Private sector businesses.

Authors Avatar

Private Sector Businesses

Sole Traders

Sole traders are the smallest type of enterprise. This type of business is owned by one person, although he or she may employ other people to work in the business, he has complete control over the business and takes home all the profits. A sole trader is someone who decides to own and run his or her own business and most probably uses her own saving as capital to start it up. This type of business is easy to set up and there are no formal procedures to follow.


  • If the firm is successful then the owners reward is the profit.
  • Ideally suited for offering a personal service to customers.
  • Bad (unpaid) debts can be avoided as the customers are usually known to the owner and most transactions are usually for cash rather than credit.
  • The sole trader can be flexible as to which days to work and working/opening hours.
  • Unlimited liability means a lot less paper work because they don’t have to pay corporation tax.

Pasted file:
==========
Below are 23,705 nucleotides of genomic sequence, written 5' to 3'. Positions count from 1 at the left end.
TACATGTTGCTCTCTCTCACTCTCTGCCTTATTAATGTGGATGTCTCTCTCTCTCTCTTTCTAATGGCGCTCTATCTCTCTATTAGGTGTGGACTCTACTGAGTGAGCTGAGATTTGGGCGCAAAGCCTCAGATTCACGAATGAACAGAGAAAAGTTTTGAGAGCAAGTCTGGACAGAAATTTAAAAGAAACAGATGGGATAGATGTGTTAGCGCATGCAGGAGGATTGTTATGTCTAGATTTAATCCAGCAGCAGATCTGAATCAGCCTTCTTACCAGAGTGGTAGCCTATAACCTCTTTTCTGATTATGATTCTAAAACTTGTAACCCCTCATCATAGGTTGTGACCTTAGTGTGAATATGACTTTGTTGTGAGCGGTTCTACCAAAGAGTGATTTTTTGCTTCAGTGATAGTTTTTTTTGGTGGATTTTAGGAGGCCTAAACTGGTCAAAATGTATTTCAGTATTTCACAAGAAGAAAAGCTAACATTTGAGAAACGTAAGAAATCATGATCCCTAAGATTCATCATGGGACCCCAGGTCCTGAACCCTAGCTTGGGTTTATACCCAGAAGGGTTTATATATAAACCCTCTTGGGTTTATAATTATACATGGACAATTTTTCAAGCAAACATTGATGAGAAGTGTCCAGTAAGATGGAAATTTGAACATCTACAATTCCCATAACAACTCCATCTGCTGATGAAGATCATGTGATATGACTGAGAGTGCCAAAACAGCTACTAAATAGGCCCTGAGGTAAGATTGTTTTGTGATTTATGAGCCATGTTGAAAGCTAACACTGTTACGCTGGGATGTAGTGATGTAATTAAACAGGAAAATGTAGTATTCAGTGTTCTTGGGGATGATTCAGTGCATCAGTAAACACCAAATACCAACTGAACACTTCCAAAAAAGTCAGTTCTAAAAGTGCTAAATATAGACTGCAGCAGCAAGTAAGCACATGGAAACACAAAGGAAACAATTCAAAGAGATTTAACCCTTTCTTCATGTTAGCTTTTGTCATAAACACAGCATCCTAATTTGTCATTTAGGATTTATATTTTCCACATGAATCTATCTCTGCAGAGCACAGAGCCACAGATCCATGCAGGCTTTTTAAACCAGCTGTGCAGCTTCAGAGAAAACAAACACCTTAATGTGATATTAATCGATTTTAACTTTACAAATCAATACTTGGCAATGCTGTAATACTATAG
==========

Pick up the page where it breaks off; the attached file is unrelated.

• Long working hours.
  • Illness and sickness can cause problems to the business – when closed it makes no money.
  • Highly dependant on the skills or ability of one person.
  • Difficult to raise capital to start up or expand the business.
  • Unlimited liability can be devastating for a sole trader considering he is the only one the law takes action against (unincorporated).


A business partnership is set up by at least 2 people and up to 20. The partners jointly own the business. Business partnerships are often formed by people with different skills, so a greater range of services can be offered (the mastermind effect). In most partnerships all the partners play an active part although there maybe one or two sleeping partners who have invested in the business but do not want to work in the business on a day-to-day basis. It is sensible for the partners to sign a deed of partnership which sets out the details of the partnership agreement, such as the salary of each partner, the share of the profit each one receives and the procedure to follow if there is a dispute.

Join now!


  • Problems can be shared and discussed (“A burden shared is a burden halved”).
  • New skills and ideas can be introduced.
  • It is easier to raise capital as all the partners contribute.
  • There are obvious benefits to be gained by combining the knowledge and expertise of all partners.
  • The partners can specialize in their own particular are of expertise (for example, in a legal practice, one partner may specialize in family law, another in litigation and another in business law and so on).
  • Unlimited liability means a lot less paper work because they don’t have to ...

This is a preview of the whole essay